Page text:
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Items: 1 to 20 of 21

1.

Microbial Characterization of Qatari Barchan Sand Dunes.

Abdul Majid S, Graw MF, Chatziefthimiou AD, Nguyen H, Richer R, Louge M, Sultan AA, Schloss P, Hay AG.

PLoS One. 2016 Sep 21;11(9):e0161836. doi: 10.1371/journal.pone.0161836. eCollection 2016.

2.

Dietary exposure to an environmental toxin triggers neurofibrillary tangles and amyloid deposits in the brain.

Cox PA, Davis DA, Mash DC, Metcalf JS, Banack SA.

Proc Biol Sci. 2016 Jan 27;283(1823). pii: 20152397. doi: 10.1098/rspb.2015.2397.

3.

Expression of microRNAs in human post-mortem amyotrophic lateral sclerosis spinal cords provides insight into disease mechanisms.

Figueroa-Romero C, Hur J, Lunn JS, Paez-Colasante X, Bender DE, Yung R, Sakowski SA, Feldman EL.

Mol Cell Neurosci. 2016 Mar;71:34-45. doi: 10.1016/j.mcn.2015.12.008. Epub 2015 Dec 17.

4.

Acute β-N-Methylamino-L-alanine Toxicity in a Mouse Model.

Al-Sammak MA, Rogers DG, Hoagland KD.

J Toxicol. 2015;2015:739746. doi: 10.1155/2015/739746. Epub 2015 Oct 29.

5.

Military Service and Amyotrophic Lateral Sclerosis in a Population-based Cohort.

Weisskopf MG, Cudkowicz ME, Johnson N.

Epidemiology. 2015 Nov;26(6):831-8. doi: 10.1097/EDE.0000000000000376.

6.

Biotransfer of β-N-methylamino-L-alanine (BMAA) in a eutrophicated freshwater lake.

Lage S, Annadotter H, Rasmussen U, Rydberg S.

Mar Drugs. 2015 Mar 2;13(3):1185-201. doi: 10.3390/md13031185.

7.

Detection of cyanotoxins, β-N-methylamino-L-alanine and microcystins, from a lake surrounded by cases of amyotrophic lateral sclerosis.

Banack SA, Caller T, Henegan P, Haney J, Murby A, Metcalf JS, Powell J, Cox PA, Stommel E.

Toxins (Basel). 2015 Jan 29;7(2):322-36. doi: 10.3390/toxins7020322.

8.

Searching for a link between the L-BMAA neurotoxin and amyotrophic lateral sclerosis: a study protocol of the French BMAALS programme.

Delzor A, Couratier P, Boumédiène F, Nicol M, Druet-Cabanac M, Paraf F, Méjean A, Ploux O, Leleu JP, Brient L, Lengronne M, Pichon V, Combès A, El Abdellaoui S, Bonneterre V, Lagrange E, Besson G, Bicout DJ, Boutonnat J, Camu W, Pageot N, Juntas-Morales R, Rigau V, Masseret E, Abadie E, Preux PM, Marin B.

BMJ Open. 2014 Sep 1;4(8):e005528. doi: 10.1136/bmjopen-2014-005528.

9.

ALS as a distal axonopathy: molecular mechanisms affecting neuromuscular junction stability in the presymptomatic stages of the disease.

Moloney EB, de Winter F, Verhaagen J.

Front Neurosci. 2014 Aug 14;8:252. doi: 10.3389/fnins.2014.00252. eCollection 2014. Review.

10.

Presence of the neurotoxin BMAA in aquatic ecosystems: what do we really know?

Faassen EJ.

Toxins (Basel). 2014 Mar 21;6(3):1109-38. doi: 10.3390/toxins6031109. Review.

11.

Co-occurrence of the cyanotoxins BMAA, DABA and anatoxin-a in Nebraska reservoirs, fish, and aquatic plants.

Al-Sammak MA, Hoagland KD, Cassada D, Snow DD.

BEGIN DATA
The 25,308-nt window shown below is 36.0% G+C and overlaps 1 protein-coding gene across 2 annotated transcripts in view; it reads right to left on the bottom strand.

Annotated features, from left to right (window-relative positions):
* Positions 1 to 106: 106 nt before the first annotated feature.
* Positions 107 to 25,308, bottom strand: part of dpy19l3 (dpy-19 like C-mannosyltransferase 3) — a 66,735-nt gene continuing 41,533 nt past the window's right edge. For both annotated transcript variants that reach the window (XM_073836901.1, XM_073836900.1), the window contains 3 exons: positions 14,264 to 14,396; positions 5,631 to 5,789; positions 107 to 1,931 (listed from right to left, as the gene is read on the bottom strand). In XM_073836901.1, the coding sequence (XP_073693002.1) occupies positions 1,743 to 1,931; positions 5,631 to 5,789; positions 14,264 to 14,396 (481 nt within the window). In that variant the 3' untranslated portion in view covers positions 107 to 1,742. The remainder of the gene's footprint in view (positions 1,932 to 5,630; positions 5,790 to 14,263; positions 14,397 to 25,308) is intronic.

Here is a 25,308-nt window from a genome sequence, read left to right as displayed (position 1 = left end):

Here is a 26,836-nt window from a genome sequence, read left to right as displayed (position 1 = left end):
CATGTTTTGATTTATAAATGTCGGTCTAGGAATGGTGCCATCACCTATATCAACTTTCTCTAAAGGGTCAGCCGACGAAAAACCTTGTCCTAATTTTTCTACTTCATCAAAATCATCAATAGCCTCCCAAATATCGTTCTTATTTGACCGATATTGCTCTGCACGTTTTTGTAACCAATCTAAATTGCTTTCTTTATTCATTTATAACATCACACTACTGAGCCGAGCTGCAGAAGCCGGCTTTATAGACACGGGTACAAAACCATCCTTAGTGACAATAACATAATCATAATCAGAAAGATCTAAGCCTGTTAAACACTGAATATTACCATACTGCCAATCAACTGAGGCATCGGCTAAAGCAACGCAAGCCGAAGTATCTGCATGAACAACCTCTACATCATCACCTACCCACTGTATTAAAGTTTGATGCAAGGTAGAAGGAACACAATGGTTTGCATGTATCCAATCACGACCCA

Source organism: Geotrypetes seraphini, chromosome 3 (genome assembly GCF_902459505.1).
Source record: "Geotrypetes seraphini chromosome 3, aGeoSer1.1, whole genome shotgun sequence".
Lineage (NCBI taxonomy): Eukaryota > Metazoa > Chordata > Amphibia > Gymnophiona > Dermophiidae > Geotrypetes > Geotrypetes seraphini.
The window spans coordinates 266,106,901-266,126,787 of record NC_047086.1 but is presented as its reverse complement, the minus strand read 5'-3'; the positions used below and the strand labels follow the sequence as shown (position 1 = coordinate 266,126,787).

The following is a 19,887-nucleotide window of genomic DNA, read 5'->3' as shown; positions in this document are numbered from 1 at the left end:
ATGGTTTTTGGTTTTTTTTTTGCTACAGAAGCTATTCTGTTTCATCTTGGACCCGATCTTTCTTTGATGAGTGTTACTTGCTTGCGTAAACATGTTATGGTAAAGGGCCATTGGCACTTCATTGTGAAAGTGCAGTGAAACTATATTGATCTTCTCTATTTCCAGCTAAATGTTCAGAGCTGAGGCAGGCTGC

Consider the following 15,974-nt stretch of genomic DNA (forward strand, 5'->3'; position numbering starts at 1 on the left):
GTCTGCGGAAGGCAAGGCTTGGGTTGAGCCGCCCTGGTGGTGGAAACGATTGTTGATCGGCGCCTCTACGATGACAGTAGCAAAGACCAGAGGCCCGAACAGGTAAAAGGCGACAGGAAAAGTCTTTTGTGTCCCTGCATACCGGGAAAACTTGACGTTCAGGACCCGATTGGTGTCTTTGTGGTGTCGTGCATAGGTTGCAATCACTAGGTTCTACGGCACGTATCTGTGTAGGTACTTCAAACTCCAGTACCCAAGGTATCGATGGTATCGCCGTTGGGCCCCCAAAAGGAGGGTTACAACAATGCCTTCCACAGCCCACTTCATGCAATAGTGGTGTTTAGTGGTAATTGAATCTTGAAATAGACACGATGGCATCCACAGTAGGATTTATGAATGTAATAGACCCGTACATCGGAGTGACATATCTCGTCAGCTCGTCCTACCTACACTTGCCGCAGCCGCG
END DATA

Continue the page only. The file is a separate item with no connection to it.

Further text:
Toxins (Basel). 2014 Jan 28;6(2):488-508. doi: 10.3390/toxins6020488.

12.

Dietary BMAA exposure in an amyotrophic lateral sclerosis cluster from southern France.

Masseret E, Banack S, Boumédiène F, Abadie E, Brient L, Pernet F, Juntas-Morales R, Pageot N, Metcalf J, Cox P, Camu W; French Network on ALS Clusters Detection and Investigation..

PLoS One. 2013 Dec 13;8(12):e83406. doi: 10.1371/journal.pone.0083406. eCollection 2013.

13.

The non-protein amino acid BMAA is misincorporated into human proteins in place of L-serine causing protein misfolding and aggregation.

Dunlop RA, Cox PA, Banack SA, Rodgers KJ.

PLoS One. 2013 Sep 25;8(9):e75376. doi: 10.1371/journal.pone.0075376. eCollection 2013.

14.

Exposure to environmental toxicants and pathogenesis of amyotrophic lateral sclerosis: state of the art and research perspectives.

Trojsi F, Monsurrò MR, Tedeschi G.

Int J Mol Sci. 2013 Jul 24;14(8):15286-311. doi: 10.3390/ijms140815286. Review.

15.

The complex molecular biology of amyotrophic lateral sclerosis (ALS).

Redler RL, Dokholyan NV.

Prog Mol Biol Transl Sci. 2012;107:215-62. doi: 10.1016/B978-0-12-385883-2.00002-3. Review.

16.

The tip of the iceberg: RNA-binding proteins with prion-like domains in neurodegenerative disease.

King OD, Gitler AD, Shorter J.

Brain Res. 2012 Jun 26;1462:61-80. doi: 10.1016/j.brainres.2012.01.016. Epub 2012 Jan 21. Review.

17.

The emerging science of BMAA: do cyanobacteria contribute to neurodegenerative disease?

Holtcamp W.

Environ Health Perspect. 2012 Mar;120(3):A110-6. doi: 10.1289/ehp.120-a110. No abstract available.

18.

The cyanobacteria derived toxin Beta-N-methylamino-L-alanine and amyotrophic lateral sclerosis.

Banack SA, Caller TA, Stommel EW.

Toxins (Basel). 2010 Dec;2(12):2837-50. doi: 10.3390/toxins2122837. Epub 2010 Dec 20. Review.

19.

Does α-amino-β-methylaminopropionic acid (BMAA) play a role in neurodegeneration?

Chiu AS, Gehringer MM, Welch JH, Neilan BA.

Int J Environ Res Public Health. 2011 Sep;8(9):3728-46. doi: 10.3390/ijerph8093728. Epub 2011 Sep 16. Review.

20.

Prominent human health impacts from several marine microbes: history, ecology, and public health implications.

Bienfang PK, Defelice SV, Laws EA, Brand LE, Bidigare RR, Christensen S, Trapido-Rosenthal H, Hemscheidt TK, McGillicuddy DJ, Anderson DM, Solo-Gabriele HM, Boehm AB, Backer LC.

Int J Microbiol. 2011;2011:152815. doi: 10.1155/2011/152815. Epub 2010 Oct 11.

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